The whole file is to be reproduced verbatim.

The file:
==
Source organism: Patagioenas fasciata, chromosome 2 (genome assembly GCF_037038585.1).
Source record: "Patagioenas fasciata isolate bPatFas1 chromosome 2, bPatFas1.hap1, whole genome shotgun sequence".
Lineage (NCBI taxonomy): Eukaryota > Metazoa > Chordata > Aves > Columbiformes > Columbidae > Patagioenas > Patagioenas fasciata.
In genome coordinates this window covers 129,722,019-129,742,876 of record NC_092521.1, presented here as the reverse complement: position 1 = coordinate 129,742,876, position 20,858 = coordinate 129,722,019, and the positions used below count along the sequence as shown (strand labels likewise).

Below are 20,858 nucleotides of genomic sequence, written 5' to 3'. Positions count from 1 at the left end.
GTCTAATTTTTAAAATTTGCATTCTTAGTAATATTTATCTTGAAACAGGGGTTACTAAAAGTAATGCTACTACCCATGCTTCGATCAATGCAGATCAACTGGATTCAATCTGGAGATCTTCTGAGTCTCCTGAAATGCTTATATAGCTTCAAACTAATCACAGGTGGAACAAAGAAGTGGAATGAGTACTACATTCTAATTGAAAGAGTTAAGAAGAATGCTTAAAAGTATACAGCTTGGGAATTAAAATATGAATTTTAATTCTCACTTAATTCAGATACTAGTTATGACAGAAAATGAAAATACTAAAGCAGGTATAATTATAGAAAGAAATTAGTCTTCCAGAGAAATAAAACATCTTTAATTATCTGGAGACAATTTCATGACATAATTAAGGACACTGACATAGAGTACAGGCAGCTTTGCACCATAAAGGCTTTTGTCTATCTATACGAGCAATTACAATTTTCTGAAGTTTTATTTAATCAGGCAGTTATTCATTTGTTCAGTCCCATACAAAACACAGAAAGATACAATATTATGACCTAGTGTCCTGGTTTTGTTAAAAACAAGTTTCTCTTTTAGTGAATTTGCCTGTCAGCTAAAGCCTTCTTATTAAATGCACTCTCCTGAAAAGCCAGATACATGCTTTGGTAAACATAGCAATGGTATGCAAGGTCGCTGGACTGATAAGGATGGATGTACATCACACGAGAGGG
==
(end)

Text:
Source organism: Patagioenas fasciata, chromosome 2 (genome assembly GCF_037038585.1).
Source record: "Patagioenas fasciata isolate bPatFas1 chromosome 2, bPatFas1.hap1, whole genome shotgun sequence".
Lineage (NCBI taxonomy): Eukaryota > Metazoa > Chordata > Aves > Columbiformes > Columbidae > Patagioenas > Patagioenas fasciata.
In genome coordinates this window covers 129,722,019-129,742,876 of record NC_092521.1, presented here as the reverse complement: position 1 = coordinate 129,742,876, position 20,858 = coordinate 129,722,019, and the positions used below count along the sequence as shown (strand labels likewise).

Below are 20,858 nucleotides of genomic sequence, written 5' to 3'. Positions count from 1 at the left end.
GTCTAATTTTTAAAATTTGCATTCTTAGTAATATTTATCTTGAAACAGGGGTTACTAAAAGTAATGCTACTACCCATGCTTCGATCAATGCAGATCAACTGGATTCAATCTGGAGATCTTCTGAGTCTCCTGAAATGCTTATATAGCTTCAAACTAATCACAGGTGGAACAAAGAAGTGGAATGAGTACTACATTCTAATTGAAAGAGTTAAGAAGAATGCTTAAAAGTATACAGCTTGGGAATTAAAATATGAATTTTAATTCTCACTTAATTCAGATACTAGTTATGACAGAAAATGAAAATACTAAAGCAGGTATAATTATAGAAAGAAATTAGTCTTCCAGAGAAATAAAACATCTTTAATTATCTGGAGACAATTTCATGACATAATTAAGGACACTGACATAGAGTACAGGCAGCTTTGCACCATAAAGGCTTTTGTCTATCTATACGAGCAATTACAATTTTCTGAAGTTTTATTTAATCAGGCAGTTATTCATTTGTTCAGTCCCATACAAAACACAGAAAGATACAATATTATGACCTAGTGTCCTGGTTTTGTTAAAAACAAGTTTCTCTTTTAGTGAATTTGCCTGTCAGCTAAAGCCTTCTTATTAAATGCACTCTCCTGAAAAGCCAGATACATGCTTTGGTAAACATAGCAATGGTATGCAAGGTCGCTGGACTGATAAGGATGGATGTACATCACACGAGAGGG